Conclusions and future directions
The involvement of multiple mechanisms in Treg infiltration, activation, and survival in the TME has been revealed both in inflamed and non-inflamed tumors. The mix of mechanisms affecting Treg infiltration, activation, and survival in the TME might vary by patient. Gene alterations in tumor cells not only determine immunogenicity and inflammatory status but also contribute to the modulation of immune cell infiltration and survival in the TME, such as Treg infiltration based on chemokine profiles and Treg activation based on metabolic changes, which could be targeted by specific kinase inhibitors. Therefore, the mechanisms that mainly contribute to Treg abundance in the TME need to be characterized through both immunological and metabolic profiling based on gene alteration and targeted with immune precision therapy. Mechanism-based Treg-targeted therapy shows promise for improving current immunotherapies.
Correction notice This paper has been updated to amend author order.
Collaborators Not applicable.
Contributors SK and HN conceived and wrote the paper.
Funding This study was supported by Grants-in-Aid for Scientific Research grant no. 17H06162 (to H.N.) and no. 21K07252 (to SK) from the Ministry of Education, Culture, Sports, Science and Technology of Japan, the Projects for Cancer Research by Therapeutic Evolution (P-CREATE; no. 16cm0106301h0001 to HN and no. 19cm0106335h0002 to SK), the Development of Technology for Patient Stratification Biomarker Discovery grant (no. 19ae0101074s0401 to H.N.) from the Japan Agency for Medical Research and Development (AMED), and the National Cancer Center Research and Development Fund (no. 28-A-7 and 31-A-7 to HN).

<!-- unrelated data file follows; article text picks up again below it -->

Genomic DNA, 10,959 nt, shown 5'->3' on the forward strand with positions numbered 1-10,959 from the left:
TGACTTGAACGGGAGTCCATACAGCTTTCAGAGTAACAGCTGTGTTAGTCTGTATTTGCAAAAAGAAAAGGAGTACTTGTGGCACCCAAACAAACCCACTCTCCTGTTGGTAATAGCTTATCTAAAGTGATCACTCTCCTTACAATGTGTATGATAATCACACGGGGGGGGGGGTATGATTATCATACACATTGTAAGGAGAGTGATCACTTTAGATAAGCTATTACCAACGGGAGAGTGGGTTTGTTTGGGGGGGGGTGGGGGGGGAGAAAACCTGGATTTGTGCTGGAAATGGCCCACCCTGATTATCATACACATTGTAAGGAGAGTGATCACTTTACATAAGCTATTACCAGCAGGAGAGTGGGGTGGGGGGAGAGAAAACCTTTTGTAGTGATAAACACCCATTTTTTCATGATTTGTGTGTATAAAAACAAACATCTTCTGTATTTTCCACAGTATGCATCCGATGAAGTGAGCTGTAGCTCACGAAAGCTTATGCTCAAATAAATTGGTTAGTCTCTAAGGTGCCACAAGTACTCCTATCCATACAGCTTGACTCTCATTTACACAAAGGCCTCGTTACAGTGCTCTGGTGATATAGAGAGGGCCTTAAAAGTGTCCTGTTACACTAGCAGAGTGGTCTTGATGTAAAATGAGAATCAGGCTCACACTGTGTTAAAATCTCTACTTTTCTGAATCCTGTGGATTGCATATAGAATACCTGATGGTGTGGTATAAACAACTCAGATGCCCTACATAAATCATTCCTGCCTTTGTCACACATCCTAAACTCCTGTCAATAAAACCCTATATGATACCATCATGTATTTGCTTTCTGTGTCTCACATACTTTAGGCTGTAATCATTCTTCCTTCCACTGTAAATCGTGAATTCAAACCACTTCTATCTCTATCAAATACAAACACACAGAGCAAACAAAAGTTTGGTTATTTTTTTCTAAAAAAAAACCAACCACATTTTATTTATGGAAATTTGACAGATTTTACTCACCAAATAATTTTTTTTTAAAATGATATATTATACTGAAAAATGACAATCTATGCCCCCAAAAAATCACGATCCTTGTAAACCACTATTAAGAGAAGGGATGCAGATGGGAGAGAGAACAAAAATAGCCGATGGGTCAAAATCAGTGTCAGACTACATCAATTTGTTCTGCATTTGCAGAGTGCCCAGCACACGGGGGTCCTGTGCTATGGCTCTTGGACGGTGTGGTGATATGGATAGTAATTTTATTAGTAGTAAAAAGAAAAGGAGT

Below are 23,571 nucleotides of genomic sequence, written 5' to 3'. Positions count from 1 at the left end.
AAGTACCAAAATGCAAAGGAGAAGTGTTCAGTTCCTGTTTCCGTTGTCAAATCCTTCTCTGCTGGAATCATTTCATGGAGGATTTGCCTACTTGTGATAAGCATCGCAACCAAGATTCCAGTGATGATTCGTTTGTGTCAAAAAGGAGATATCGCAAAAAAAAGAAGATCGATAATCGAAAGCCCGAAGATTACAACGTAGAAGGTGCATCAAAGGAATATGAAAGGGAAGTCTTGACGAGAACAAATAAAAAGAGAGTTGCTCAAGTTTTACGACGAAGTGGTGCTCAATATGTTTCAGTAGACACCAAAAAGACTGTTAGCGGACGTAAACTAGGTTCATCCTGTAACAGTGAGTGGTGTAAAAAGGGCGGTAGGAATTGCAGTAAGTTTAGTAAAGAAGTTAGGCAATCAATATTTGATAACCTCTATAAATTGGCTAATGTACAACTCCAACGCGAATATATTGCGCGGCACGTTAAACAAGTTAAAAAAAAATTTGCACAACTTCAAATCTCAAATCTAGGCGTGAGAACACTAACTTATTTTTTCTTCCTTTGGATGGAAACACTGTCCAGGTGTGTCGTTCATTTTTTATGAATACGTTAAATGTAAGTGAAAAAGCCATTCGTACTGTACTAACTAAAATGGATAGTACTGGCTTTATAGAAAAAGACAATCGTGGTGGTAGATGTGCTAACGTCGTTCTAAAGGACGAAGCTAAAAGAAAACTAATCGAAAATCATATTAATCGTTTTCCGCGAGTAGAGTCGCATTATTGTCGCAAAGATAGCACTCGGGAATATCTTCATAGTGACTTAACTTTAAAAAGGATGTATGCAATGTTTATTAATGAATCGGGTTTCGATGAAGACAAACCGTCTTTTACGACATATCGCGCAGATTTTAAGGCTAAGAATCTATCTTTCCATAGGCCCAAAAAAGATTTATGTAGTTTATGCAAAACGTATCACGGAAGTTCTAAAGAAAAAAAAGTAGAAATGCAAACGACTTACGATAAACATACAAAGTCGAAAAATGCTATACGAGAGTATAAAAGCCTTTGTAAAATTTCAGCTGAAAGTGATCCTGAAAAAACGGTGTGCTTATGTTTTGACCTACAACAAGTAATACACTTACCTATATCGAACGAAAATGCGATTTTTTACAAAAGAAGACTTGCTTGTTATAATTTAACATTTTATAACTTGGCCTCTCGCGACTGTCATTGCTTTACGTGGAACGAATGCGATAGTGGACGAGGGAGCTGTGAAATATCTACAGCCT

Competing interests SK received research funding from Ono Pharmaceutical and Bristol-Myers Squibb outside this study. HN received honoraria and research funding from Ono Pharmaceutical, Chugai Pharmaceutical, MSD, and Bristol-Myers Squibb, and research funding from Taiho Pharmaceutical, Daiichi-Sankyo, Kyowa Kirin, Zenyaku Kogyo, Oncolys BioPharma, Debiopharma, Asahi-Kasei, Sysmex, Fujifilm, SRL, Astellas Pharmaceutical, Sumitomo Dainippon Pharma, and BD Japan outside this study.
Provenance and peer review Not commissioned; externally peer reviewed.